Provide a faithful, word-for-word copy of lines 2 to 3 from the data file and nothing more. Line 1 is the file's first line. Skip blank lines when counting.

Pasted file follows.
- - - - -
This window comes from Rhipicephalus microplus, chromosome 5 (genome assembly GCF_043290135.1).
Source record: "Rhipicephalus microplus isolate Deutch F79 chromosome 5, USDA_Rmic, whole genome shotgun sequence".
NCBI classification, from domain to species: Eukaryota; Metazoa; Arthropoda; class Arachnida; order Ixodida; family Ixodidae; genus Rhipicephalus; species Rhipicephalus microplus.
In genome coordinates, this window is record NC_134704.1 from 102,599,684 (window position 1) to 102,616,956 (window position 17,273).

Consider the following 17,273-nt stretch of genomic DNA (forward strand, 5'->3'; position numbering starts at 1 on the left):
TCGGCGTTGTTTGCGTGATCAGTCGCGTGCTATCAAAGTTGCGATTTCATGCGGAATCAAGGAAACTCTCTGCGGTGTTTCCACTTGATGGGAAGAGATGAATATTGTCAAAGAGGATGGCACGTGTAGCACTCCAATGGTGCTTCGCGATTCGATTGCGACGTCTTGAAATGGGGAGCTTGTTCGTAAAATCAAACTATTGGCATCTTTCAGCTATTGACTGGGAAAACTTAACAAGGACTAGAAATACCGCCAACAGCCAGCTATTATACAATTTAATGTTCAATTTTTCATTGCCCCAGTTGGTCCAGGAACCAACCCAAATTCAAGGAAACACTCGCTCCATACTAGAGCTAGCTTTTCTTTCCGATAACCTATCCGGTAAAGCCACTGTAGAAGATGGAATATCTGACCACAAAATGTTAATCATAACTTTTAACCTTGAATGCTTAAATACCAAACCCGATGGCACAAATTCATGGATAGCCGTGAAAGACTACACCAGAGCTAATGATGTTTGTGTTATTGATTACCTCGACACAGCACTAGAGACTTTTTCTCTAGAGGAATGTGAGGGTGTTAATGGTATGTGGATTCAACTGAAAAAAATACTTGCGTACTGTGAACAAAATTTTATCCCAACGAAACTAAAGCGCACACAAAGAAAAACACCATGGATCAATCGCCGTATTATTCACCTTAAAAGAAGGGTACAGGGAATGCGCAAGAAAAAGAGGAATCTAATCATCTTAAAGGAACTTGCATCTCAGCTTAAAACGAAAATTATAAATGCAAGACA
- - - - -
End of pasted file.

Source record: "Rhipicephalus microplus isolate Deutch F79 chromosome 5, USDA_Rmic, whole genome shotgun sequence".
NCBI classification, from domain to species: Eukaryota; Metazoa; Arthropoda; class Arachnida; order Ixodida; family Ixodidae; genus Rhipicephalus; species Rhipicephalus microplus.